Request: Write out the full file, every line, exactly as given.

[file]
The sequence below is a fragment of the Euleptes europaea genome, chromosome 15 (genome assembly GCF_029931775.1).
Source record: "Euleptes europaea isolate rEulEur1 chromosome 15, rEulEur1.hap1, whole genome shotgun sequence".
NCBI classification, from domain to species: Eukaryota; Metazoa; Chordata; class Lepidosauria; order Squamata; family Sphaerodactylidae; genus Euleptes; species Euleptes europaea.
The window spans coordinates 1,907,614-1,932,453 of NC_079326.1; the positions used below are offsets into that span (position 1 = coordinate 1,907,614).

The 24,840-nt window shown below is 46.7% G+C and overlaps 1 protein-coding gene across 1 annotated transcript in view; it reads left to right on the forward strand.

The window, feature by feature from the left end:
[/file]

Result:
The sequence below is a fragment of the Euleptes europaea genome, chromosome 15 (genome assembly GCF_029931775.1).
Source record: "Euleptes europaea isolate rEulEur1 chromosome 15, rEulEur1.hap1, whole genome shotgun sequence".
NCBI classification, from domain to species: Eukaryota; Metazoa; Chordata; class Lepidosauria; order Squamata; family Sphaerodactylidae; genus Euleptes; species Euleptes europaea.
The window spans coordinates 1,907,614-1,932,453 of NC_079326.1; the positions used below are offsets into that span (position 1 = coordinate 1,907,614).

The 24,840-nt window shown below is 46.7% G+C and overlaps 1 protein-coding gene across 1 annotated transcript in view; it reads left to right on the forward strand.

The window, feature by feature from the left end: